Department Overview

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Thesis

There is another path to your GS TESOL MA degree that doesn’t refer back to your coursework or require you to prepare a portfolio of lesson plans. This path can take you very far forward--to readily marketable skills for sustained academic writing and even more valuable reading and thinking skills that will enable you to do Ph.D. level work if you so choose. You choose a research question, you design an original piece of research, you read extensively but selectively in the literature, you gather and analyze data, and with the help of a supervisor and with the approval of the thesis committee appointed to oversee your work, you write a master’s thesis. Let’s consider the steps one by one and see if this path is right for you.

 

Choosing a Research Question

A thesis is an answer, so your first step will be asking an unanswered research question. Start with your own data—preferably, data that you know firsthand, from your own teaching or from a teaching and learning situation you know particularly well. Sometimes you can get a good research question just by recording a short stretch of classroom dialogue (with the permission of the participants) and transcribing it. Consider the problems of teaching and learning that you see and here. Don’t just consider the products of teaching (“What is the best way to teach X?” is rarely a good thesis topic). Consider the processes of teaching and learning, asking and answering, listening and understanding, thinking and saying too (“What kinds of questions get satisfactory answers with these students?’ is much more promising).

 

Designing the Research

Because you are starting with an unanswered questions, you won’t find a ready-made research plan that you can simply take down from the shelf and apply. It’s usually more fruitful to work backwards from your unanswered question to the research design you will need to answer it. Your research design should be non-invasive (for example, it should not disrupt teaching that you are being paid for). It should be sustainable (you should be able to continue doing this research even after you graduate).

But it should also have internal and external validity. Internal validity means that you are really measuring what you say you are measuring—you are not simply measuring differences in general proficiency when you say you are measuring vocabulary gain. External validity means that other people should be interested in your result, because it might apply to them—you are not simply looking at one unusually lucky child.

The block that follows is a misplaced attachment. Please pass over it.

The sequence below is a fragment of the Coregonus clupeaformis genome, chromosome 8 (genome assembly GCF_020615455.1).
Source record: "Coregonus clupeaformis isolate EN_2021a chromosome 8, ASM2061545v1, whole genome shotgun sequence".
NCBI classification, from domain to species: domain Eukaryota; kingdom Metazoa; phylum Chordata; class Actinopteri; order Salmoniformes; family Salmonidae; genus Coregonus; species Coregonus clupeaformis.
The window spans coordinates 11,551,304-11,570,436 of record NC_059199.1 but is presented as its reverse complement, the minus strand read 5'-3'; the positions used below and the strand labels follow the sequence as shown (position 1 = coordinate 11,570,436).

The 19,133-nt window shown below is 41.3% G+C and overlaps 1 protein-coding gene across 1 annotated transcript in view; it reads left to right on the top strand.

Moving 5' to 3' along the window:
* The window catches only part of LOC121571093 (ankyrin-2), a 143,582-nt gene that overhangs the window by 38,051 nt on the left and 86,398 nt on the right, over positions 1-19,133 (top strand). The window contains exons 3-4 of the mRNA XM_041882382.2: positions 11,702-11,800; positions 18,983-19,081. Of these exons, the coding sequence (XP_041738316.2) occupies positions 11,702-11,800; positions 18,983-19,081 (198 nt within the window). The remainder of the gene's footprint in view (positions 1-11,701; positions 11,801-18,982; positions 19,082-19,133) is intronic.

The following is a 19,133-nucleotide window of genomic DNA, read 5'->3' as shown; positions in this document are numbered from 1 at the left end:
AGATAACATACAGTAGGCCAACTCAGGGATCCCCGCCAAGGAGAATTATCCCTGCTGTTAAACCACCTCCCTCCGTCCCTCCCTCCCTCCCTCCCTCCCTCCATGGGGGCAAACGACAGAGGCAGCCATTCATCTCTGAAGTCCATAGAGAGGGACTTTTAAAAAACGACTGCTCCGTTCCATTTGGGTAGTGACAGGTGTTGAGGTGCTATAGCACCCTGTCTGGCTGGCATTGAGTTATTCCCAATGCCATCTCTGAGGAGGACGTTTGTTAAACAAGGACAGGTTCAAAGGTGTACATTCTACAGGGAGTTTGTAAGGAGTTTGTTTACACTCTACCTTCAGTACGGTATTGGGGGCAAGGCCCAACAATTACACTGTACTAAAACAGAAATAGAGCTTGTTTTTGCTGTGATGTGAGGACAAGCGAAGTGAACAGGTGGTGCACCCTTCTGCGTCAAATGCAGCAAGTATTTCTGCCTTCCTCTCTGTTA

Reading the literature extensively but selectively

You need to know what has already been done. The problem is that for most topics of interest, it’s exhausting to do an exhaustive literature survey, and for many problems it’s no longer even possible (for example, there is simply too much work on corrective feedback to be able to read it all). One good approach would be to design your literature survey around the theoretical constructs you will need to measure and discuss your data. For example, if you are studying the effect of teacher uptake on exchange length, you need to read and summarize work on teacher uptake, on defining and measuring exchanges, and also on why it all matters. In this way you can make your literature survey extensive—but selective, and you can guarantee relevance to your project.

 

Gathering and Analyzing Data

You need data. The closer you are to the data, the better you will understand it, but be careful to ask your students before you record them (if you are recording classroom interaction) and get permission from students before you study them. It’s very useful to gather data and analyze it bit by bit; if you let the data pile up, you will find analyzing it an almost impossible task. There are very useful courses to help you with data analysis, including two versions of “Research Methods”, one for quantitative methods and the other for more qualitative ones.

 

Writing and Defending the Thesis

It’s not as hard as you think. In fact, many of our students find that eighty or ninety pages of sustained writing is too few rather than too many for all they have to say: the introduction to the topic and the motivation for the study, the theoretical background and the ideas, the research questions and hypotheses, the results and the discussion—and finally, the conclusion. When you finally get to the top, you may well find that you wish to keep climbing.